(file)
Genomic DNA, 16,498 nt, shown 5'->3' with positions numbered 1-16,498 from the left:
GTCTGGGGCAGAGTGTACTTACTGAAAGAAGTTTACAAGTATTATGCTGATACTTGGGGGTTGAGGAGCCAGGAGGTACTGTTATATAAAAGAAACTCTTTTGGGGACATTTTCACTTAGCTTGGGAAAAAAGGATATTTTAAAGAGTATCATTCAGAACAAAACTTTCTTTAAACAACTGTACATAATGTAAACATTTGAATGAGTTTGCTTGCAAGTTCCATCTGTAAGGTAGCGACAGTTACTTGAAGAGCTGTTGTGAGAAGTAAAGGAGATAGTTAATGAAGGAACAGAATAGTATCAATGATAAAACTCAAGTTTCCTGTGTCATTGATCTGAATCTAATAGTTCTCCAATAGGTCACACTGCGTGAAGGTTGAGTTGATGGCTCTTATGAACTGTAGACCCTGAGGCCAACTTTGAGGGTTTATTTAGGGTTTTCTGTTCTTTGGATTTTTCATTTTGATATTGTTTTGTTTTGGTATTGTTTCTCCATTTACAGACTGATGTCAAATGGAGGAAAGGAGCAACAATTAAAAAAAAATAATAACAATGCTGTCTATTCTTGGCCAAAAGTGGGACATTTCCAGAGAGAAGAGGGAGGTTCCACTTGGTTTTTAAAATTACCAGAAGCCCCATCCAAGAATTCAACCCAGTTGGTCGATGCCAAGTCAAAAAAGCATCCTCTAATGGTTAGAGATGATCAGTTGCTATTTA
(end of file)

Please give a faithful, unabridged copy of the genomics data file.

Genomic DNA, 16,498 nt, shown 5'->3' with positions numbered 1-16,498 from the left:
GTCTGGGGCAGAGTGTACTTACTGAAAGAAGTTTACAAGTATTATGCTGATACTTGGGGGTTGAGGAGCCAGGAGGTACTGTTATATAAAAGAAACTCTTTTGGGGACATTTTCACTTAGCTTGGGAAAAAAGGATATTTTAAAGAGTATCATTCAGAACAAAACTTTCTTTAAACAACTGTACATAATGTAAACATTTGAATGAGTTTGCTTGCAAGTTCCATCTGTAAGGTAGCGACAGTTACTTGAAGAGCTGTTGTGAGAAGTAAAGGAGATAGTTAATGAAGGAACAGAATAGTATCAATGATAAAACTCAAGTTTCCTGTGTCATTGATCTGAATCTAATAGTTCTCCAATAGGTCACACTGCGTGAAGGTTGAGTTGATGGCTCTTATGAACTGTAGACCCTGAGGCCAACTTTGAGGGTTTATTTAGGGTTTTCTGTTCTTTGGATTTTTCATTTTGATATTGTTTTGTTTTGGTATTGTTTCTCCATTTACAGACTGATGTCAAATGGAGGAAAGGAGCAACAATTAAAAAAAAATAATAACAATGCTGTCTATTCTTGGCCAAAAGTGGGACATTTCCAGAGAGAAGAGGGAGGTTCCACTTGGTTTTTAAAATTACCAGAAGCCCCATCCAAGAATTCAACCCAGTTGGTCGATGCCAAGTCAAAAAAGCATCCTCTAATGGTTAGAGATGATCAGTTGCTATTTA